After months of preparation, the waiting is over for several second year students as they start to sit the annual scholar exams.
For many, the exams began yesterday morning with the majority of students sitting their first paper. Overall, all students partaking will sit either three or four exams depending on their subject, which will last in total between seven to nine hours.
Some subject’s exams are well underway however. Jessica Foley, general science, recounted her initial impression when entering the drawing office at the top of the museum building to sit her first exam last Friday: “you could see the main invigilator getting anxious about the number of empty seats, worried people had gotten lost somewhere between all the flights of stairs. Then, just before two, she realised – ‘Oh – this is Schols? So I guess the others just chose Christmas instead?’ Thought I’d be starting Schols weeping rather than laughing, so that was a nice surprise.”
Feelings about the week varied between different potential scholars. Asheigh Currid, MSISS, told Trinity news: “they’re just like summer exams with less people and a lot more laid back.” Other descriptions, such as Daire Brady’s, who studies nano-science, emphasised the high level of pressure: “if you don’t have nightmares of missing your exam, you’re not working hard enough.” Some were just relieved that it had finally begun, like medicine student Karen McMahon, who said: “after so much preparation, it’s great to get them started.”
With the large amount of benefits offered to students who manage to get a first in a majority of their papers as well over sixty-five per cent in all of them, it is understandable that some are feeling the pressure. Successful potential scholars will be given free accommodation by Trinity for the rest of their period studying here. They will also see their contribution fees wavered, get free daily dinner in the common room, and will receive 250 euro before Christmas each year. Other benefits, which one scholar described to us as “de facto” rather than “de jure”, include an annual scholar’s ball and a trip to either St John’s College in Cambridge or Oriel College in Oxford.
The pressure involved causes students every year to drop out of the race before the exams. Conor Reddy, studying science, told Trinity News: “I gave up on Schols about a week before the Christmas break! I got sick at the end of November and missed quite a bit of college afterwards. At that stage it was just too much of a mountain to climb so I gave it up, rather than spending the break working hard and risking burn out coming into second semester!”
However, like many others, Reddy does not regret his decision: “the rewards that scholars get are life changing for sure… but they are only given to the select few who are elected as scholars; it’s an all-or-none exam. That’s what made my decision in the end, I felt that no matter how prepared I was there was always the chance of a curve-ball on one paper that would see me miss out and then my hard work would be for nothing. I can’t imagine anything more crushing than missing out like that!”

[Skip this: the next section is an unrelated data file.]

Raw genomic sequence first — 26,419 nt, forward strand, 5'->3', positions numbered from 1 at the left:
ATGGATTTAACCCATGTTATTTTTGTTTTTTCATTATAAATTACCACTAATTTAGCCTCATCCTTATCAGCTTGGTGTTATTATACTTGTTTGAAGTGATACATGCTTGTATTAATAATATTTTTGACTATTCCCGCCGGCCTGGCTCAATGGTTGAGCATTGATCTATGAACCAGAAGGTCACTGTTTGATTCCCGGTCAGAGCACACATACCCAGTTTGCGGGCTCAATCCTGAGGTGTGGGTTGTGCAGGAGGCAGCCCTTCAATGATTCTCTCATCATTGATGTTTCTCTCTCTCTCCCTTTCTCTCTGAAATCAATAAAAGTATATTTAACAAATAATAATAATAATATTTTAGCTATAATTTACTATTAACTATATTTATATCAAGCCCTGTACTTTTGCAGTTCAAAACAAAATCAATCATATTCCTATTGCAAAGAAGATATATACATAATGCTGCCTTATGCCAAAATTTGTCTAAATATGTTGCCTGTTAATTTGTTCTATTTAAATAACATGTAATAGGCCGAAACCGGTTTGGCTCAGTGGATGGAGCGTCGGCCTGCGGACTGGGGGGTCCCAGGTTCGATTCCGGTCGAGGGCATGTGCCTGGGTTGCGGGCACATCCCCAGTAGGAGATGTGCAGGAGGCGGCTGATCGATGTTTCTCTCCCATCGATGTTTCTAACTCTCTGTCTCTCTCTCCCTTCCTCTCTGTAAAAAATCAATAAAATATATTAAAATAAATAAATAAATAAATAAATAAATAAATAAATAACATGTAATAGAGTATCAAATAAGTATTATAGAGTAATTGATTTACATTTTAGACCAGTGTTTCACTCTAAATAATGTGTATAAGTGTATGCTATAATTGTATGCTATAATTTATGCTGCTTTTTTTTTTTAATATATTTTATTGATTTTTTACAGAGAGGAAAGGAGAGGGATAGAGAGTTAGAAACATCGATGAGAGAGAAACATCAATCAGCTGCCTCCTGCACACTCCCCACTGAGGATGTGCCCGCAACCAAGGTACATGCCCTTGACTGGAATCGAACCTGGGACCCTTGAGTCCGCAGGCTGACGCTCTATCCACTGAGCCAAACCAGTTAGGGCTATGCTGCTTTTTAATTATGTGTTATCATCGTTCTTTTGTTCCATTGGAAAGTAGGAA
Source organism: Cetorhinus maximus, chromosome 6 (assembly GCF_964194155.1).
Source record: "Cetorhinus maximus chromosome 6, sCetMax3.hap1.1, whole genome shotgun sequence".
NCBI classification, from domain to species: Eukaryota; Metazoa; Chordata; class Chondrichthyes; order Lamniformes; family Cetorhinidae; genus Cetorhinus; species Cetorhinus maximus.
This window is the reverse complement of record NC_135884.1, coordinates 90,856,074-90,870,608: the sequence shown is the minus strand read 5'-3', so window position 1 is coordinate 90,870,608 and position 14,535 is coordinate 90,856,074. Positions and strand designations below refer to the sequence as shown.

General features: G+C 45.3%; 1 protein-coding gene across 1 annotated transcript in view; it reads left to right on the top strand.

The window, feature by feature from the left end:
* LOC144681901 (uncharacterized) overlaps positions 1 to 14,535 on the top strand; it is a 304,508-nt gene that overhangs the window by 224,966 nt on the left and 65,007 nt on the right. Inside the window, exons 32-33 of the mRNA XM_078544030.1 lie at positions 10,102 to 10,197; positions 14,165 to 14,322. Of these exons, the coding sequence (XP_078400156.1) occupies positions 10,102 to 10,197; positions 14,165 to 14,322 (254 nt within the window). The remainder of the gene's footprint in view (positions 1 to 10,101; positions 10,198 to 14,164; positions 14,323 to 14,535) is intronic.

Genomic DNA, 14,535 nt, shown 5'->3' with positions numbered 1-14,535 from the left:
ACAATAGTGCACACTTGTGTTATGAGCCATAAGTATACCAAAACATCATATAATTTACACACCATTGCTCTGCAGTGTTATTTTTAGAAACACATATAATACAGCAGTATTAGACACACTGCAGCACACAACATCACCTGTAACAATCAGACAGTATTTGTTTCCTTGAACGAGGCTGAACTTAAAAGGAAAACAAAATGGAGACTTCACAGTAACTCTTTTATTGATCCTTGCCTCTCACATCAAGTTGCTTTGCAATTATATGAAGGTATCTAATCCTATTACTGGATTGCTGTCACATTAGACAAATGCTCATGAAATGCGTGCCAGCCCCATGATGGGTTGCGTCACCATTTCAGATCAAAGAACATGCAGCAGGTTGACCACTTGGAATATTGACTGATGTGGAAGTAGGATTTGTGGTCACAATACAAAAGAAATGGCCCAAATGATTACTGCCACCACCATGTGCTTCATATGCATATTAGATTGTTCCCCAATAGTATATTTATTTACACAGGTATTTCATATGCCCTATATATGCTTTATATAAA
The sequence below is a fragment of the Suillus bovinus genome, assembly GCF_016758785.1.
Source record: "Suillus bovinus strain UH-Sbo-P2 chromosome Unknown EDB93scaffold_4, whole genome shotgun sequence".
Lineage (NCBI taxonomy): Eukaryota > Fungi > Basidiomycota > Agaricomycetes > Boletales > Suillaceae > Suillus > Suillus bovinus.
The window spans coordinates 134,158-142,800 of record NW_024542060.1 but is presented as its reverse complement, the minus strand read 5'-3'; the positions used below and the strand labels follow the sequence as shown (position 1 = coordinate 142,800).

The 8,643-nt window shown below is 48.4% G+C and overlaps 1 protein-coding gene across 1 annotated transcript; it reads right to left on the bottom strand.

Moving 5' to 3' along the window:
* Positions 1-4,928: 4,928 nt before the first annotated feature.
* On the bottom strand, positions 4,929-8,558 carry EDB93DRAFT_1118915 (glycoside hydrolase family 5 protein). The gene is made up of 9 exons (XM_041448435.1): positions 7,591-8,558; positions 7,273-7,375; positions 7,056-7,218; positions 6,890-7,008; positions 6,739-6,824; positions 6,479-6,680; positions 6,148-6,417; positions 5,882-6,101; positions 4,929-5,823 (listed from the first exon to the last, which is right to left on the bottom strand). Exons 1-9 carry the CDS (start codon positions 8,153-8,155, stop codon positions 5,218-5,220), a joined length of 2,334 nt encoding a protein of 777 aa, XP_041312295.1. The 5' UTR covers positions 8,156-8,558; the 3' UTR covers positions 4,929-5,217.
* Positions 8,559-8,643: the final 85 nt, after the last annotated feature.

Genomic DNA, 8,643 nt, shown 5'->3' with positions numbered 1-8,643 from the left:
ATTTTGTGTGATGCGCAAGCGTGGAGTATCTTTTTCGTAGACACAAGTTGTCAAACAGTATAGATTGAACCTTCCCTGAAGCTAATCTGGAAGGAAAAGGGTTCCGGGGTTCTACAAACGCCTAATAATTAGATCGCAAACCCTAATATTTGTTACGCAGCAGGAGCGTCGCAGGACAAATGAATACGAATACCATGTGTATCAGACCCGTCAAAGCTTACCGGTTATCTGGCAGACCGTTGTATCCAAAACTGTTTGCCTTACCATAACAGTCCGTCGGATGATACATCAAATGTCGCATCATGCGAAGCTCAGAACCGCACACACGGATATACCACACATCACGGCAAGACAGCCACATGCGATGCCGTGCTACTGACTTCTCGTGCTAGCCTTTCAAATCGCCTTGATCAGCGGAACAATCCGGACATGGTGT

He further said that if there was some sort of recognition given to those “that miss out on schols but still do well” the exams would be a lot more popular than they currently are.
Amy Worrel, current scholar and secretary of the scholars committee, spoke to Trinity News about changes to the annual examination week over the last few years: “there’s been a move to make the Foundation Scholarship examinations more consistent across courses, Schools and Faculties in recent years.”
Two additions that have been added to the exam week since last year are the requirement that students get a minimum of 65 per cent in every exam to qualify as a scholar and that a minimum of 25 per cent of the examination examines general curriculum. According to Amy, the general section “means different, rotating off-curriculum topics and fields of research that push the Foundation Scholarship candidate to research and study curriculum related to their course that will not have been covered explicitly in their modules so far.” Both these changes were already present in several subjects; however they are now universal requirements for those sitting any of the subjects.
“The beauty about the Foundation Scholarship examination,” Worrel says, “is that it’s more of a searching exam. It’s looking to challenge you to see if you can deliver the goods and deliver them with an extra flair.” She advises those attempting the exams this week to remember that “you are only competing against yourself so keep your head screwed on, try to minimize any anxiety and stress and just give it your best shot for the week. After all you have nothing to lose and all to gain – you’ve already lost the time you’re investing in the exams so stick with it.”
Additional reporting by Lia Flattery and Una Harty. Illustration by Natalie Duda